The listed values are: 6" - 40, 12" - 89, 24" - 158. So that is between 79 and 89 lumens per foot.

Something close to the power of the the Kichlers could be had with the Seaguls using two 5w bulbs every 4". That would be a bit more than 400 lumens per foot.

But I don't have a real sense of whether this would be blindingly bright, task bright, or whatever. The advantage I see with having xenons that are more than bright enough is that they can be dimmed to whatever is wanted.

I'm going to have dark cherry cabinets and brushed black counters (with light colored backsplash). I think this will suck up the light, so I'd rather err on too much than too little.

I suppose it might be possible to double up the LED strips and switch them separately. That would give at least two levels of brightness. But at this time I think I am tending toward xenons. And with the strip lights its possible to add more bulbs, or take some out, to tune things.

Here is a link that might be useful: LEDtronics

    Bookmark   March 9, 2007 at 11:35PM
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Thanks for that link, Paul. It's good that they're at least publishing some hard numbers, but the "Total LED Foot Candles" column is problematic. Footcandles are not a trait of the lamp itself, it's a measurement of how much light falls on a surface, and is a function of the candlepower of the lamp and the distance of the lit surface from the lamp. "Total LED Foot Candles" doesn't make any sense.

I do think you're on the right track. 116 lumens per foot is not much in any situation, let alone matte black countertops. The light backsplash will help, though.

    Bookmark   March 10, 2007 at 6:51AM
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Have you considered flourescent undercabs? There are very slim fixtures available which put out plenty of light and very little heat. They come in various color temperatures from cool (old-fashioned flourescent) to warm (similar to incandescent) and "natural daylight." A couple of companies that have them are:

I'm trying to decide between flourescent and LED, and may go with flourescent because of the brighter light.

    Bookmark   March 10, 2007 at 8:24AM
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Just a note -- American Fluorescent is a leader in the fluorescent industry and has been coming out lately with a vast array of lighting. They have several task lighting series to use. Also, not only are fluorescent fixtures brighter, they are much cooler. We have had problems with the halogen and some xenon heating products in the cabinets. From personal experience, sometimes the replacement of the bulb is a problem with the xenon lamps. I have had a fluorescent under cabinet light on 24/7 for 20 years and have replaced the bulb twice. We have used it as a night light in the kitchen forever.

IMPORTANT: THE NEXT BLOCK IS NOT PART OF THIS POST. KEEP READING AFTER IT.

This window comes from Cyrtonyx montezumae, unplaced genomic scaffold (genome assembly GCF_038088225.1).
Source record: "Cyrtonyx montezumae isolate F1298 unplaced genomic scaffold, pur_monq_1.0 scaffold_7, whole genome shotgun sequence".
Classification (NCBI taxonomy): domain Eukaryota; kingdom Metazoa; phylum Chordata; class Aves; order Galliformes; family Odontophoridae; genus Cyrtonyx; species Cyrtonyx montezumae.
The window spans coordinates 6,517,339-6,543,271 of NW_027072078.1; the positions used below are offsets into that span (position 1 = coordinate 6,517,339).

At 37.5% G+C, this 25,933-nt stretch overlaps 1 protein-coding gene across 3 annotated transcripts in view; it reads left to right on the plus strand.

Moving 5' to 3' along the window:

Also, please remember when doing your kitchen that if you have a shiny counter top, whatever you put under the cabinet is going to reflect on the counter. We encountered this when installing lights for a customer with a very high gloss counter top finish.

    Bookmark   March 10, 2007 at 9:40AM
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When considering the undercabinet lights reflecting off of the polished countertop, would fluorescents be a less offensive reflection because they are more of a flood light than either xenon or LED's?

Quick responses would be appreciated. I'm close to deciding for my kitchen!

    Bookmark   June 9, 2009 at 9:28PM
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If you have reflective granite, you'll have an issue with anything.

Xenons tend to have multiple bulbs within a fixture. So hotspots will be more noticeable.

Fluorescent and certain LEDs will not- as the light output is evenly distributed along the length of the fixture. And most LED undercabs have optics which specifically blend the LEDs so that you get an even wash of light from about 2" away and farther.

    Bookmark   June 10, 2009 at 1:20PM
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Our countertops are polished porcelain tile, which is quite shiny. Our undercab lights are T-5 fluorescents and we're happy with them. Reflection hasn't been a problem and the light is good.

    Bookmark   June 10, 2009 at 9:42PM